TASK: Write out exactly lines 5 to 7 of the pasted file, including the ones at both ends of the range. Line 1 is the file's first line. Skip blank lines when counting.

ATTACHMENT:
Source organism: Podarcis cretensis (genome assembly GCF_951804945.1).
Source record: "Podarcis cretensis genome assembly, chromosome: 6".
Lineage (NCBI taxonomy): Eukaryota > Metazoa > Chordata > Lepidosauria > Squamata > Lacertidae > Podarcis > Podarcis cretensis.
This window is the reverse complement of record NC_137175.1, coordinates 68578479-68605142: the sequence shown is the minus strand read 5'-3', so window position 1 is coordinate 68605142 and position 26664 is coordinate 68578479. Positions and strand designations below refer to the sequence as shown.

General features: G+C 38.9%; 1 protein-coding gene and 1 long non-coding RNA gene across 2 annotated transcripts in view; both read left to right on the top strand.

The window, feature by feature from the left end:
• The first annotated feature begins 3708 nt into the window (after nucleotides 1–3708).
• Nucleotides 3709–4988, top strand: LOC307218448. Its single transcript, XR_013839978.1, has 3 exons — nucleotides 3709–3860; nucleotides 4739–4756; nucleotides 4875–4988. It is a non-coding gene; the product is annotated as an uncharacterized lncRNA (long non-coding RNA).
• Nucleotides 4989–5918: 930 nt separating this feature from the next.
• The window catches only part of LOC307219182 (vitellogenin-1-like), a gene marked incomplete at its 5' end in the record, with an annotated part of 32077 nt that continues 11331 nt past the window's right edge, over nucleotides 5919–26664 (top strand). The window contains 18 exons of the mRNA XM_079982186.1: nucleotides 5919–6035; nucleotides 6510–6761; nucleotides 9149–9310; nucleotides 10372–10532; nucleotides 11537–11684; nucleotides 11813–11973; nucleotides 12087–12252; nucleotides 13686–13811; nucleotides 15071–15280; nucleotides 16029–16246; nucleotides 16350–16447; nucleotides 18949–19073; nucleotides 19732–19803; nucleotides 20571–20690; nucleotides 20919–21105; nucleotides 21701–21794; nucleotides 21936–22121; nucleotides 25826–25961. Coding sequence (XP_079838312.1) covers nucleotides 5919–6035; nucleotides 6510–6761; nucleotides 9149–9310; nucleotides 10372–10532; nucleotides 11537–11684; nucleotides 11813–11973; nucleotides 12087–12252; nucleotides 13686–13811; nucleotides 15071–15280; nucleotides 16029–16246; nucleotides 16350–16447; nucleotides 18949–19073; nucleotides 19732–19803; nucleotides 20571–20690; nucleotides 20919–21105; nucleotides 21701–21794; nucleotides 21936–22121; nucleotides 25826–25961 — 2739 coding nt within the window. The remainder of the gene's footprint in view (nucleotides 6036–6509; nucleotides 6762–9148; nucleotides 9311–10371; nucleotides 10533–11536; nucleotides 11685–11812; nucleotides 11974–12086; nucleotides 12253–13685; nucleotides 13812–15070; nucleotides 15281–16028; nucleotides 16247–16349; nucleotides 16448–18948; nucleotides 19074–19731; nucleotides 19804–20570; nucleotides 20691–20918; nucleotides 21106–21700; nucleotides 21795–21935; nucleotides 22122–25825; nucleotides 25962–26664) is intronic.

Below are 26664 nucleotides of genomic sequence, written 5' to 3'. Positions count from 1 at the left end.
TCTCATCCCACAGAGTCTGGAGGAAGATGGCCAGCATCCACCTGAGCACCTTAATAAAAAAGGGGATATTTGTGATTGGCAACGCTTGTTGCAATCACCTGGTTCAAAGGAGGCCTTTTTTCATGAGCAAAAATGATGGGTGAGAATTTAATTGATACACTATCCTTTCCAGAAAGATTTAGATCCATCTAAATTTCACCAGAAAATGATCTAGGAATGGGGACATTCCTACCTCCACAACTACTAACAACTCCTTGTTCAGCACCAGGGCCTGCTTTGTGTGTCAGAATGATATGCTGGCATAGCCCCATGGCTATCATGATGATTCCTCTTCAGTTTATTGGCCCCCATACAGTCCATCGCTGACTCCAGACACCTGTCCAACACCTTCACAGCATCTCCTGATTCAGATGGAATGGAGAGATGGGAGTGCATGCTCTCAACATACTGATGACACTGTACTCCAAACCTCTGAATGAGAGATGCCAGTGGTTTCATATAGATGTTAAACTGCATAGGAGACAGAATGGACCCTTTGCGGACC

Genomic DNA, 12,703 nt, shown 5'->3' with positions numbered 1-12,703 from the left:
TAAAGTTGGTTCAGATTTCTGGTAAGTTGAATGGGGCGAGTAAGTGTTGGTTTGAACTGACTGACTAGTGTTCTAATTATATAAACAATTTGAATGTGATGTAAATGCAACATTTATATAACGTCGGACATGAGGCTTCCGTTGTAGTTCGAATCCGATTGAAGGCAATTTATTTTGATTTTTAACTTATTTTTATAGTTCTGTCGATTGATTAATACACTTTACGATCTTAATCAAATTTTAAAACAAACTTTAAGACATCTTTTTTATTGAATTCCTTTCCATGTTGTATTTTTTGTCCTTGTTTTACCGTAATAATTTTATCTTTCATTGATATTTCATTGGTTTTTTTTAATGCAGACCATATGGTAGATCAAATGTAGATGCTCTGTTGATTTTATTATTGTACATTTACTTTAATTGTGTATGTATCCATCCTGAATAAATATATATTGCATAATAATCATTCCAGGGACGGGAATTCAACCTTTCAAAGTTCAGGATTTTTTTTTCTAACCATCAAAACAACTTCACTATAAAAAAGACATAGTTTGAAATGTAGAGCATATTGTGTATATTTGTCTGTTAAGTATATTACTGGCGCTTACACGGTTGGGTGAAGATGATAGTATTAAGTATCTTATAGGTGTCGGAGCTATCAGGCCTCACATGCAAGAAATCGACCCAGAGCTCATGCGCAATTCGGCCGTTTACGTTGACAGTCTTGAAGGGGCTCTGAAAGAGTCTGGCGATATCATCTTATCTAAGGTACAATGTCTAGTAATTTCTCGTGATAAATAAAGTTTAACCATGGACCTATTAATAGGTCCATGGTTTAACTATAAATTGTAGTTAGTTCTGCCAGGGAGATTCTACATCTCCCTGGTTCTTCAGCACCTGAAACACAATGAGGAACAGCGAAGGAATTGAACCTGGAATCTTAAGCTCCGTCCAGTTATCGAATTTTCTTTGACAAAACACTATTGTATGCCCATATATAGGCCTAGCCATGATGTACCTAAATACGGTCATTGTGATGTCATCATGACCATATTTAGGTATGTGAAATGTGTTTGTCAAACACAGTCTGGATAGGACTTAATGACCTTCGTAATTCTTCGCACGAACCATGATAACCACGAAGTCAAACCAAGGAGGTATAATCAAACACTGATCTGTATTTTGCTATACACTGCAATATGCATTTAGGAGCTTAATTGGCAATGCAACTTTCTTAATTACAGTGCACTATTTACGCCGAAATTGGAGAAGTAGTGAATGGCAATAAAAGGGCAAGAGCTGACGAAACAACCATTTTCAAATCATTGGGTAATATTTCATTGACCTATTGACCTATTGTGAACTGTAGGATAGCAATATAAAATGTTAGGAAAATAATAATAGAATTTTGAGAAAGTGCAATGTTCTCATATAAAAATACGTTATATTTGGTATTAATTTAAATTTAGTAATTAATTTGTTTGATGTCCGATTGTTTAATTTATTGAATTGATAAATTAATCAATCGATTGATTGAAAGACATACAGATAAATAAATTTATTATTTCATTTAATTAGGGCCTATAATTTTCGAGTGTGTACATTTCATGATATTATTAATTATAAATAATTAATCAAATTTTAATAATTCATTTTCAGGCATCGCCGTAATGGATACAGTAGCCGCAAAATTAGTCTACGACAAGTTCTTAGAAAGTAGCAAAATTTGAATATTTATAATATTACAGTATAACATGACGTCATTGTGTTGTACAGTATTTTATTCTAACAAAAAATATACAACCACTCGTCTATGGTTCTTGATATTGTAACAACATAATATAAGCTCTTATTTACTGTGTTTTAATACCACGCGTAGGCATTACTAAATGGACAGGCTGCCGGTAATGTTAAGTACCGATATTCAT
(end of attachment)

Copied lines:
General features: G+C 38.9%; 1 protein-coding gene and 1 long non-coding RNA gene across 2 annotated transcripts in view; both read left to right on the top strand.

The window, feature by feature from the left end:
• The first annotated feature begins 3708 nt into the window (after nucleotides 1–3708).